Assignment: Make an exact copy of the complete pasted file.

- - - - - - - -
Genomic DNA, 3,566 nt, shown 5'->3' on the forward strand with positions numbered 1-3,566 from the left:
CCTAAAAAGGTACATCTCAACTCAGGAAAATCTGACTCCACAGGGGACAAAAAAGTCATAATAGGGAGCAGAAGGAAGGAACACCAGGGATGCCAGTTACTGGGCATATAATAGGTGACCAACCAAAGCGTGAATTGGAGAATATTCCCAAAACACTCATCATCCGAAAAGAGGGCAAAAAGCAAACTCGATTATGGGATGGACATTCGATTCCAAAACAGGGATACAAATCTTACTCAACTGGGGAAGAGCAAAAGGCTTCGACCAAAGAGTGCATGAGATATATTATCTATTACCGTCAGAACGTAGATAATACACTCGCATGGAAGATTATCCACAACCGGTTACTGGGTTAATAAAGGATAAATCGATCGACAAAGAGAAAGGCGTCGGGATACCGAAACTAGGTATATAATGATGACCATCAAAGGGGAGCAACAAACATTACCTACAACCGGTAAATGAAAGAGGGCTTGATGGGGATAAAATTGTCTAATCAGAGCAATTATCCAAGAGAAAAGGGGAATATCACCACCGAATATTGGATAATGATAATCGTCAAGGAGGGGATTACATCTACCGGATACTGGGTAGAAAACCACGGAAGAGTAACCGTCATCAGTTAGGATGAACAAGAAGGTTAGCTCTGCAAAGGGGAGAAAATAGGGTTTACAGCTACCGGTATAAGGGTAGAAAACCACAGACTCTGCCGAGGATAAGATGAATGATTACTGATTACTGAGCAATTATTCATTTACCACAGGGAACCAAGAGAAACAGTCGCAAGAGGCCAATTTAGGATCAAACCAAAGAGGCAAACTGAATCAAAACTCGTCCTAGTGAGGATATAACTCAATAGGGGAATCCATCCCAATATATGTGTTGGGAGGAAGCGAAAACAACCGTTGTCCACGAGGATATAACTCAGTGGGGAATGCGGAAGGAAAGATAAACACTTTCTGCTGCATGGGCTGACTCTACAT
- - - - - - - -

Genomic DNA, 3,566 nt, shown 5'->3' on the forward strand with positions numbered 1-3,566 from the left:
CCTAAAAAGGTACATCTCAACTCAGGAAAATCTGACTCCACAGGGGACAAAAAAGTCATAATAGGGAGCAGAAGGAAGGAACACCAGGGATGCCAGTTACTGGGCATATAATAGGTGACCAACCAAAGCGTGAATTGGAGAATATTCCCAAAACACTCATCATCCGAAAAGAGGGCAAAAAGCAAACTCGATTATGGGATGGACATTCGATTCCAAAACAGGGATACAAATCTTACTCAACTGGGGAAGAGCAAAAGGCTTCGACCAAAGAGTGCATGAGATATATTATCTATTACCGTCAGAACGTAGATAATACACTCGCATGGAAGATTATCCACAACCGGTTACTGGGTTAATAAAGGATAAATCGATCGACAAAGAGAAAGGCGTCGGGATACCGAAACTAGGTATATAATGATGACCATCAAAGGGGAGCAACAAACATTACCTACAACCGGTAAATGAAAGAGGGCTTGATGGGGATAAAATTGTCTAATCAGAGCAATTATCCAAGAGAAAAGGGGAATATCACCACCGAATATTGGATAATGATAATCGTCAAGGAGGGGATTACATCTACCGGATACTGGGTAGAAAACCACGGAAGAGTAACCGTCATCAGTTAGGATGAACAAGAAGGTTAGCTCTGCAAAGGGGAGAAAATAGGGTTTACAGCTACCGGTATAAGGGTAGAAAACCACAGACTCTGCCGAGGATAAGATGAATGATTACTGATTACTGAGCAATTATTCATTTACCACAGGGAACCAAGAGAAACAGTCGCAAGAGGCCAATTTAGGATCAAACCAAAGAGGCAAACTGAATCAAAACTCGTCCTAGTGAGGATATAACTCAATAGGGGAATCCATCCCAATATATGTGTTGGGAGGAAGCGAAAACAACCGTTGTCCACGAGGATATAACTCAGTGGGGAATGCGGAAGGAAAGATAAACACTTTCTGCTGCATGGGCTGACTCTACAT